That’s some great information and lays out the basics about the different types of ankle sprains and why they heal at different speeds, however, he wasn’t done. He authored that in the morning before hopping on a flight, and apparently in spite of being retired he was so annoyed with not being knowledgeable about MRIs of ankle sprains that upon arriving at his destination he sat down on the laptop and got to work researching the matter. His followup to me was thus:

I found a good discussion of ankle sprains by Googling "High Ankle Sprain MRI images" and found an article by JM Evans on imaging at See in particular case 9 which shows the acute bony injury.

MRI's have basically two modes depending on "which way the magnet spins the electrons" (my conceptualization) The are called T1 and T2. High signal means white on the image, low signal is black. T1 means fat is white and T2 means water (blood) is white. Tissues have varying contents of each.

(Author’s note: I looked at the image for case 9 and it meant nothing to me because I have zero experience reading MRIs and if shown that image I would have guessed it to be a misshapen skull.)

As I’m not in the medical field, much of the research article he referred me to went well over my head. However, there were a couple of things which did jump right out. The first is the opening two sentences of the section labeled Discussion which read, “Ankle sprain is the most frequent sports injury encountered today. The complications include prolonged ankle pain, a high rate of recurrence, and chronic ankle instability.” It is that last part, “high rate of recurrence and chronic ankle instability" that is troubling considering the number of Hawks that have suffered ankle injuries.

The second thing that jumped out to me is figure 6. This is a fantastically simple image which shows something relevant to both Prosise and Thomas Rawls which I do understand: the tight spacing within the ankle and how any kind of serious trauma can result in long term issues. Just looking at that image it is readily apparent that there is not a lot of room within the ankle to be messing around, and Rawls reportedly had to have a plate and screws put in to repair the broken leg he suffered in 2015. Trying to fit a plate and multiple screws into that picture of the ankle would be hard, as there is not a lot of room to fit much of anything.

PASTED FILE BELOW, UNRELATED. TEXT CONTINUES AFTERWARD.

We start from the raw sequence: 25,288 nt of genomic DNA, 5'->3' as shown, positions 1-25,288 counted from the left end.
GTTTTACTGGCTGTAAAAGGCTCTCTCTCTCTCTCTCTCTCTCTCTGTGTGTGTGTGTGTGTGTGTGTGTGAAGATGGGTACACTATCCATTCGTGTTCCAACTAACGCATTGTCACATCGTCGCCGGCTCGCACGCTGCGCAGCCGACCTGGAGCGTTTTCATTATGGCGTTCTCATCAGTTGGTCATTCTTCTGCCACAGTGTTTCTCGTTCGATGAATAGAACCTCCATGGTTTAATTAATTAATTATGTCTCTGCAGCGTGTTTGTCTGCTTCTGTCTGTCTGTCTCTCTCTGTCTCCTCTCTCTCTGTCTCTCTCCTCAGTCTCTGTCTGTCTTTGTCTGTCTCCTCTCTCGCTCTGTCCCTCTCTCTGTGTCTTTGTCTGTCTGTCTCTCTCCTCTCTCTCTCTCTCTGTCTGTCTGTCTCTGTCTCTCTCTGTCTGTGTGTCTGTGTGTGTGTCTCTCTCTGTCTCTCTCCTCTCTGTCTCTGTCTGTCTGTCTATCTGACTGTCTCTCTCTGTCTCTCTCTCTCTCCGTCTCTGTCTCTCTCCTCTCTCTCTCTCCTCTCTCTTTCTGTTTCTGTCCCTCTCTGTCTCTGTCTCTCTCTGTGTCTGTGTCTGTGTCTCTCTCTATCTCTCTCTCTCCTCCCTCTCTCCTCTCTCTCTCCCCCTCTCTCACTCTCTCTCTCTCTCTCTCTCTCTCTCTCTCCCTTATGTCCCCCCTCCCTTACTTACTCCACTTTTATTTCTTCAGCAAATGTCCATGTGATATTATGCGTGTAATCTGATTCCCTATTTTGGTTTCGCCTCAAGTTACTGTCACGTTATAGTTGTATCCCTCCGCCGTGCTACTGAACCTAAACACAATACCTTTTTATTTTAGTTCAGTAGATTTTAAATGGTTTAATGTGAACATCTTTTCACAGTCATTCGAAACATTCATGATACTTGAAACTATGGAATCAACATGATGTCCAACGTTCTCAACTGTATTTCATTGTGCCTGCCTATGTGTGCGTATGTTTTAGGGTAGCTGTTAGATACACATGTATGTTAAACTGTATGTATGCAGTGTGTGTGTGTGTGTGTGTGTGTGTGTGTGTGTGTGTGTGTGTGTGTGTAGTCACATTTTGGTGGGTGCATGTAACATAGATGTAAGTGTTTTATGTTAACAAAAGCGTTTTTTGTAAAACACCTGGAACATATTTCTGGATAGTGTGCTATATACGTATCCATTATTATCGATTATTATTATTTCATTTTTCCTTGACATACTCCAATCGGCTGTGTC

In addition, because the ankle holds the entire weight of the body on a much smaller surface area than the knee, it makes the ankle significantly more susceptible to pain if the injury does not heal one hundred percent correctly. Pulling from another old email exchange with Dr. Gilbert, he had the following to say on this matter,

Mechanical tolerances in the ankle are tight enough that 1mm of displacement decreases joint contact area by 50% and pressure on articular cartilage conversely increases. With any residual displacement or instability the long term prognosis is for degenerative disease.

Basically, what that says is that following a fracture within the ankle, if the bone does not heal absolutely perfectly there is a very good chance for long term issues including pain and instability. That could be exactly what has led to the decline we have seen from Rawls since he returned to the field in 2016.

Now, Rawls and Prosise are both young, so hopefully they will recover and return to the field to dominate, but so far their injury histories are not indicative of this and they play one of the most injury prone positions in all of sports.